Wednesday, 24 April 2013

U is for unfinished


Manuscripts, that is: my hidden shame

You know the old joke about journalists. They have the answer to the great British/American novel, unfinished in a drawer.

Well, in my case, it’s patently untrue. I have dozens of unfinished manuscripts, and none of them are even close to being a novel of any kind.

Still, I had to start somewhere. 

The ‘Chained books’ murder took place in a Cambridge college where the victim is strangled in a locked library by a medieval chain securing a priceless volume to a lectern. I know who did it, and how, but I never quite made it to the dénouement. I never quite sussed the title. The Chained Books Murder isn't quite right.

‘Pantomania’ is a jolly little romp behind the scenes of an am-dram production in Yorkshire where sabotage is afoot. I’ve even written all the lyrics to the songs. The assistant stage manager Hugh Calyptus has to take over the role of the dame and does a stirring jazz number, Dame Doo-Lally’s Little Shambling Blues. It has designed to be sung in a thick Yorkshire accent. You have to imagine the bluesy ‘duh-duhhh duh-duh’ after each line.

Woke up this morning.
Feeling blue.
Cow had gone. 
Daft chickens, too.
Now I ain’t even got a goose to say boo to.

I got them … Little Shambling
Them deep down Little Shambling Blues. (Oh aye.)
From my itchy wig, right down to my size 12 shoes.

I tried my hand at a comedy thriller script. ‘Chalk and Cheese’ is a cheeky little half-hour episode featuring a grumpy female reporter and some laid-back for a series that was going to make my fortune. Right.

Let us not forget the gazillion, and that’s the correct collective noun I believe, of short stories. Myrtle and Turtle (my daughter loved those) were favourites.

My daughter loved hearing the sequel to the Musicians of Bremen in the autumn storm where the wind makes the windows rattle? [Bangety bang. Bangety bang. I can still make her jump.] And what about Aldo the bookworm? Dudley the dragon? When did I have the time to write all this stuff?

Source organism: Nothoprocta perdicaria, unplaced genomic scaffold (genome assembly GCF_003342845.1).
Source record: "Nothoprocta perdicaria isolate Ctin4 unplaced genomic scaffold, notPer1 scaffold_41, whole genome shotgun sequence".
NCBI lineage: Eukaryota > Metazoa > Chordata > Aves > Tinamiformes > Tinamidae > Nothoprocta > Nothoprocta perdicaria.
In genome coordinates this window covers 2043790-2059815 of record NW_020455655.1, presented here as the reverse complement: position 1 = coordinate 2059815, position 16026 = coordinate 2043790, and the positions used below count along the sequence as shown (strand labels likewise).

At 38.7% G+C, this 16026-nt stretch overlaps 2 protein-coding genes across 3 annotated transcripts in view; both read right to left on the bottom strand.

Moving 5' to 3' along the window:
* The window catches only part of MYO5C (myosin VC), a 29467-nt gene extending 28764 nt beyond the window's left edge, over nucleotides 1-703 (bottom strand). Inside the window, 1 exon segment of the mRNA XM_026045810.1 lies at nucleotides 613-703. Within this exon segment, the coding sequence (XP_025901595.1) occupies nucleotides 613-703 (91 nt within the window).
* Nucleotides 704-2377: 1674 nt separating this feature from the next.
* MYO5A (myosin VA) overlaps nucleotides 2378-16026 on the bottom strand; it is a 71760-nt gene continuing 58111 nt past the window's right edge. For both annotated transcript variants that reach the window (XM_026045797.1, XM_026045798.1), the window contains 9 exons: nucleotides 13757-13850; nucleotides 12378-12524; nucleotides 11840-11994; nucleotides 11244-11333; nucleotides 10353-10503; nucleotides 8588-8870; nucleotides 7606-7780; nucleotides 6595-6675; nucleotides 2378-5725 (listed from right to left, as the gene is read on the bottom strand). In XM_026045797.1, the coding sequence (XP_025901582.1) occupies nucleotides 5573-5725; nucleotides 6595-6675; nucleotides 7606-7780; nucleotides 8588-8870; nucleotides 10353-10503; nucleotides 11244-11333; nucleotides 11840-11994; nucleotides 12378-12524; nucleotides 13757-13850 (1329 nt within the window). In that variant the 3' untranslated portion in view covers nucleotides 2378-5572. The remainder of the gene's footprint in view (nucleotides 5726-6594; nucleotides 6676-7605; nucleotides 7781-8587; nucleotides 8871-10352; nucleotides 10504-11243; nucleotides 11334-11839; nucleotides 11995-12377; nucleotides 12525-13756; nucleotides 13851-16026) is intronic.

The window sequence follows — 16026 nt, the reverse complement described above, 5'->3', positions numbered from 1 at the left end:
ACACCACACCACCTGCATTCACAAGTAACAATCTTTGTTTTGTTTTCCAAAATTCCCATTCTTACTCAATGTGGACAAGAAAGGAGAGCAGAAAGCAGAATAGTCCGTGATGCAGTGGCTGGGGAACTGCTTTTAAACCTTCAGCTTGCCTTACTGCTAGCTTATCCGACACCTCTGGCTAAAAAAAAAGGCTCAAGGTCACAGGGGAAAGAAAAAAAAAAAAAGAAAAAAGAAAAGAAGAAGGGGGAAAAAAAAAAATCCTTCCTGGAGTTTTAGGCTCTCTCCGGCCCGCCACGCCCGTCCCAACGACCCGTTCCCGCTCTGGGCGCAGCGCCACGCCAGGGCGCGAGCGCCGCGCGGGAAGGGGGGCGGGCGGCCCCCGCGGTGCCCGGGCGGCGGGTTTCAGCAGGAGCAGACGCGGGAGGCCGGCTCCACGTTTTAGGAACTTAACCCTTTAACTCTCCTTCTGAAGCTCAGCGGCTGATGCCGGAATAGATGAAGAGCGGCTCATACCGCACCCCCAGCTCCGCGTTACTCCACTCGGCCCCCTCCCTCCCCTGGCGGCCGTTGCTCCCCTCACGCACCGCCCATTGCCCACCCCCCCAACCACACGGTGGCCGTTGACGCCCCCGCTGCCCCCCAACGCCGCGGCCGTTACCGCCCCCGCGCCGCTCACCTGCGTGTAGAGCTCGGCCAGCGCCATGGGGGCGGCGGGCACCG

But, then, a strange moment. I found a bunch of floppy disks with the label Evil Magi of Scrunge. Then, oh, joy, I came across the whole manuscript. I had even written an ending! I’d completely forgotten about that. It’s all there in that old, squashed yet hauntingly familiar Amstrad script. 

I leafed through browsing some old friends and enemies – for Scrunge is riddled with miscreants. There’s the Procurator Fiendish, the treacherous Xerxes, the Lupadelans en masse, the cut-throat Doggabraccio. My favourite good guy is the hapless Gumnut. I’m warming to this once again, despite myself.
 
Well, it’s not unfinished ... Hmm. Now, we have a scanner, perhaps I should give it a go.

By Pamela Kelt 

PS Go on, how many of you have unseen manuscripts you need to get out there? Too busy? Too embarrassed? Surely the Scrunge factor should help? If I can come clean, then so can you. I long to hear from you and all those hidden documents.

4 comments:

  1. We've all got them - in my case it is folders full of short stories in my Writing section on the computer. One day, if there is ever a market they could be released as an anthology - musings of a maniac?

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  2. I have a couple that need tons of work,Unfinished, good post, Pamela. I have tons of unfinished sewing, laundry, dusting...etc....too...

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  3. Great post! I have a draw full of foolscap notebooks in almost illegible script, fading typewritten tomes, and discs, both floppy and external hard drives storing those unfinished manuscripts.
    One day... perhaps they will see the light of day.
    After all, The Chronicles (although complete) aged there too. Perhaps, like spirits in ancient oak, the moths and the mothball scent help the work mature?

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  4. We all have them! Ah, for the energy and will to complete them all.

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